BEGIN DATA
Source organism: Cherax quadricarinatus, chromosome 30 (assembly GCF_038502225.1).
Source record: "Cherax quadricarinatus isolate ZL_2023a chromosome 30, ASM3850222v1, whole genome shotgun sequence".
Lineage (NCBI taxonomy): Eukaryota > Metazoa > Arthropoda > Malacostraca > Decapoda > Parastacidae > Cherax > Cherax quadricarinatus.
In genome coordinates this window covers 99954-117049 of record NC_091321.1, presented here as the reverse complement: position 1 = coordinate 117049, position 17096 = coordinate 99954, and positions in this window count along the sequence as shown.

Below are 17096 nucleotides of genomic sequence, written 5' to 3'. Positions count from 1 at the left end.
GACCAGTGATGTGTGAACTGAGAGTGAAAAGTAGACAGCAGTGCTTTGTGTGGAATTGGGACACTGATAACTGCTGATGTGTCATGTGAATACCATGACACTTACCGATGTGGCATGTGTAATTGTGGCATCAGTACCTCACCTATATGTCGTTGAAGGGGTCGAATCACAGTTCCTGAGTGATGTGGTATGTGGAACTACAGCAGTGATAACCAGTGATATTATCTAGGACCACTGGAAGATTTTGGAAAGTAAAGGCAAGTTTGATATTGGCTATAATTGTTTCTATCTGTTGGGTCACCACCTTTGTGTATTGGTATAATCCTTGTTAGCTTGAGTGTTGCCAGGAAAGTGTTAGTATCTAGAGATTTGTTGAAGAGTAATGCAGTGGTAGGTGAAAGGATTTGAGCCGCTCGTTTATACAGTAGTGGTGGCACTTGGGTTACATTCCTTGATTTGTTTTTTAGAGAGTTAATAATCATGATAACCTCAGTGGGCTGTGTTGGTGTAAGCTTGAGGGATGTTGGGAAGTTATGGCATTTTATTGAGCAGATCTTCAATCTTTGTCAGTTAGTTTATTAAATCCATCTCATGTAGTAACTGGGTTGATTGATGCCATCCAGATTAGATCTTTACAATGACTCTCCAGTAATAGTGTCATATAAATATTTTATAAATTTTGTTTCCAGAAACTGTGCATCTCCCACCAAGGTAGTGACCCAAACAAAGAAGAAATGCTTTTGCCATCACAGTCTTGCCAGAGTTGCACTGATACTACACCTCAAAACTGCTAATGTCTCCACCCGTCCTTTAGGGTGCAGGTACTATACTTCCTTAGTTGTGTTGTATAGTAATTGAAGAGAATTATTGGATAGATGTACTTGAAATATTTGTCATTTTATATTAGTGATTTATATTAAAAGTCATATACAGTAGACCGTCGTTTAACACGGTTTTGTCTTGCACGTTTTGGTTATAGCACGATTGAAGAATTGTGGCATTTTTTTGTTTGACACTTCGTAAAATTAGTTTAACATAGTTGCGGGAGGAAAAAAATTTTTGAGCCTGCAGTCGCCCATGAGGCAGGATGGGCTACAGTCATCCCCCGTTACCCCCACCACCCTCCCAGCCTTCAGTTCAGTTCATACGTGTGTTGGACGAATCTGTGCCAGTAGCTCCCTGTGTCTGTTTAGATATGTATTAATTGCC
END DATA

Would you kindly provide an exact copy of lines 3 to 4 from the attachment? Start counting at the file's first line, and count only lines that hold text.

Lineage (NCBI taxonomy): Eukaryota > Metazoa > Arthropoda > Malacostraca > Decapoda > Parastacidae > Cherax > Cherax quadricarinatus.
In genome coordinates this window covers 99954-117049 of record NC_091321.1, presented here as the reverse complement: position 1 = coordinate 117049, position 17096 = coordinate 99954, and positions in this window count along the sequence as shown.